Commuters Feel the Pain


Before I became an MP, I was among the millions of Canadians who spent more than two and a half hours a day commuting to and from my work in downtown Toronto.  The sting of taking precious time away from my family was offset with the opportunity to catch up on paperwork while I rode the GO Train, and I was also happy to do my part to keep another car off the road. With then Finance Minister Jim Flaherty’s introduction of the Transit Tax Credit in 2006, there was an additional incentive of tax relief for transit use.

The credit allowed residents to claim 15 per cent of the value of monthly and weekly transit passes, and its impact translated to up to $360 a year of savings.  In the most recent budget, Trudeau’s Liberal Government announced that they are scrapping this tax credit and it will be eliminated by July 1st.

Since the Trudeau government took office, 94% of announced infrastructure projects have failed to start construction. This means that jobs are not being created and the economy is not being stimulated. Instead of coming up with a new plan that actually builds infrastructure and creates jobs, Budget 2017 doubled down on the existing Infrastructure Plan and contained no new infrastructure spending beyond what was already announced. We already knew that they were planning to take billions of dollars away from communities to pay for their Infrastructure Bank, but with the cancellation of the Public Transit Tax Credit, it will now be more expensive for Canadians to use public transit.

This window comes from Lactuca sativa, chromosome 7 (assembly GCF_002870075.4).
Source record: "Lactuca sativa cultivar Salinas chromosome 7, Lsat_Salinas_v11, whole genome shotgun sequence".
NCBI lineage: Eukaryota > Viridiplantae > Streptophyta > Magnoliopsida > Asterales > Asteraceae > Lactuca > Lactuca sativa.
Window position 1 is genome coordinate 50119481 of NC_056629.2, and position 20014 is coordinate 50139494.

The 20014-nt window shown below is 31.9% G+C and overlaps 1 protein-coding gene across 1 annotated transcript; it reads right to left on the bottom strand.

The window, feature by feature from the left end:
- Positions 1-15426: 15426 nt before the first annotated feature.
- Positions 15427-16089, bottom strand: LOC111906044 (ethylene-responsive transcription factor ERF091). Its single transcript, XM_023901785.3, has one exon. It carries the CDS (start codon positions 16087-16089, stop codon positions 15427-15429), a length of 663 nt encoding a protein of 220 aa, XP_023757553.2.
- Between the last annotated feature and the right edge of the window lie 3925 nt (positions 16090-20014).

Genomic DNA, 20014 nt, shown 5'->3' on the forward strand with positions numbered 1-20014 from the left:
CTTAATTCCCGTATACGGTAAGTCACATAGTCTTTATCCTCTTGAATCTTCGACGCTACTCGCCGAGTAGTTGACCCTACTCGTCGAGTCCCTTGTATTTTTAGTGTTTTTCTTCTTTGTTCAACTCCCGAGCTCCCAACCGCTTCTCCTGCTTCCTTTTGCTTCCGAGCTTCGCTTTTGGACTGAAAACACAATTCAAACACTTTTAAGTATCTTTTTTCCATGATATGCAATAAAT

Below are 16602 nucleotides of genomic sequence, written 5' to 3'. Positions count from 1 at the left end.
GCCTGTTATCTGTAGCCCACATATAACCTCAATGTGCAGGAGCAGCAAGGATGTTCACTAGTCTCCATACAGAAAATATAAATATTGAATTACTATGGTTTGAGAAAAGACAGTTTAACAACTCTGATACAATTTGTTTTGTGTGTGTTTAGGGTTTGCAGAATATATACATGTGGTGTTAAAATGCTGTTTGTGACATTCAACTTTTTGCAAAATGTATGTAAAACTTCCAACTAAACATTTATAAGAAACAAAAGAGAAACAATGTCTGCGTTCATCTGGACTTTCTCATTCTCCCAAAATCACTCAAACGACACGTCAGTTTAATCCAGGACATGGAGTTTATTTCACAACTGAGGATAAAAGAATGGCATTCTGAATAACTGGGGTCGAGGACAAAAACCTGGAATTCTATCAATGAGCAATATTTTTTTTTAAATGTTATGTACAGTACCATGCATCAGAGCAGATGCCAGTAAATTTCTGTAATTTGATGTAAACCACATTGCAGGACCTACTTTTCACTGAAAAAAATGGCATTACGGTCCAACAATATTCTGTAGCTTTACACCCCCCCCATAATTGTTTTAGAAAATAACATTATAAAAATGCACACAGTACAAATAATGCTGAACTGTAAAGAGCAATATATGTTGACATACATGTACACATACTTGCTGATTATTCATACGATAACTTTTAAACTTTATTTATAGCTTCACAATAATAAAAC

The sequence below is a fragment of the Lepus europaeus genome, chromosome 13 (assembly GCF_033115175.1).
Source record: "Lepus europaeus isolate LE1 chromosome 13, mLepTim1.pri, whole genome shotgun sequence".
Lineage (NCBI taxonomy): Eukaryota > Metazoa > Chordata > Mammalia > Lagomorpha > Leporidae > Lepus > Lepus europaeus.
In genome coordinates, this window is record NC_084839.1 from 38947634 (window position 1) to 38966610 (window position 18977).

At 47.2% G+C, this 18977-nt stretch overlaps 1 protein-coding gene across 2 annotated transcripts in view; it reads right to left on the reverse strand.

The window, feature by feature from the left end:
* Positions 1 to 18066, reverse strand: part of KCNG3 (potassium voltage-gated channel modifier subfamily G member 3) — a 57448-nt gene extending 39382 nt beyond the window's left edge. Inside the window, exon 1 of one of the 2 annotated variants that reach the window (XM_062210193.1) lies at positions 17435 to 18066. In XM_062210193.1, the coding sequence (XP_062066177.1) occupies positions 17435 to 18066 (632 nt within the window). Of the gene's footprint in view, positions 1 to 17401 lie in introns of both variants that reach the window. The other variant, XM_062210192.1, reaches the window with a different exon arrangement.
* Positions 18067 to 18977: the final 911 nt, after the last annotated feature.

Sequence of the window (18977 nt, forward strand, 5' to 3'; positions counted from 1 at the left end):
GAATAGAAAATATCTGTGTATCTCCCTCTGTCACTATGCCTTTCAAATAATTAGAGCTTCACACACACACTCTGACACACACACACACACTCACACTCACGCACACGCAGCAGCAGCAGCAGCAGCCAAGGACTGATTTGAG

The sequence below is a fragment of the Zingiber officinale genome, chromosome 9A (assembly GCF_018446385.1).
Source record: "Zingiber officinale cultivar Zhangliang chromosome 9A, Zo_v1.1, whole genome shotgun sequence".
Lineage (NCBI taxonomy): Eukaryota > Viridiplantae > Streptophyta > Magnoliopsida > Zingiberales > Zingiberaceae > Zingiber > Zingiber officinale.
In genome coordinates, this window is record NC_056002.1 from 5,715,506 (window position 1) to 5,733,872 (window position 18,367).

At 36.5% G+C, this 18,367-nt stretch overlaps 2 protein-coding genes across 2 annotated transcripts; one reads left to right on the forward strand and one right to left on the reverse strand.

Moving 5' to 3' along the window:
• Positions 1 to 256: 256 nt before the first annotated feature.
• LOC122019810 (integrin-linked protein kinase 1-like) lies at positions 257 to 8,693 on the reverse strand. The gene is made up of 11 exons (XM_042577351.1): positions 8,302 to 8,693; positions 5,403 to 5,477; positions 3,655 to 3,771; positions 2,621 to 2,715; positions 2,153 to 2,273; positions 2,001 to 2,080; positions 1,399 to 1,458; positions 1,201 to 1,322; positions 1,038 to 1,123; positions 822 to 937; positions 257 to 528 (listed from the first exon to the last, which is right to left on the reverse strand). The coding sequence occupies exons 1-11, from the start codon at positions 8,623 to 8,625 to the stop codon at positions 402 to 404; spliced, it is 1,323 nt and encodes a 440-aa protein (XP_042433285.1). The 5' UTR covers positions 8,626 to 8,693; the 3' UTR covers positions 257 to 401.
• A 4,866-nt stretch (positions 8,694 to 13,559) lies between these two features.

The Budget also confirmed that public transit funds will continue to be allocated based primarily on ridership (30% population and 70% ridership). This formula favours large, urban centres that already have developed public transit systems and disadvantages growing communities like Durham, that arguably need these funds more. 

Last December, Prime Minister Trudeau issued an ultimatum to the Premiers, stating that each province had two years to establish a provincial carbon tax of their choice; otherwise, the Federal Government would impose one on the provinces that do not comply. On January 1st, 2017, the Ontario Government introduced a Cap and Trade Program, which creates emission ‘allowances’ for businesses based on their annual greenhouse gas emissions. Businesses are entitled to trade or purchase additional allowances. With each passing year, these allowances will be reduced, in part to meet set out targets. However, what the government fails to highlight is that as these allowances are reduced, prices rise.

This is why, since Ontario’s Cap and Trade Program was introduced, drivers are now seeing a significant increase in the price of gas and Canadians are now more than ever feeling the pain at the pump. According to the 2016 Annual Report from the Auditor General of Ontario, the new carbon tax will now cost families on average $157 in 2017, jumping to $210 by 2019.

Also notable from the federal Liberal Government’s Budget, is the indication that we are looking forward to a new tax on uber rides. Ontarians and most importantly, Durham residents, are being squeezed at every end, thus making all forms of transportation unaffordable, especially for young people and students, many of whom can’t afford their own vehicles. The Liberal Government is out of step with the financial struggles of Canadians, as they continue to keep up with the cost of living. I will continue to hold the government to account. 



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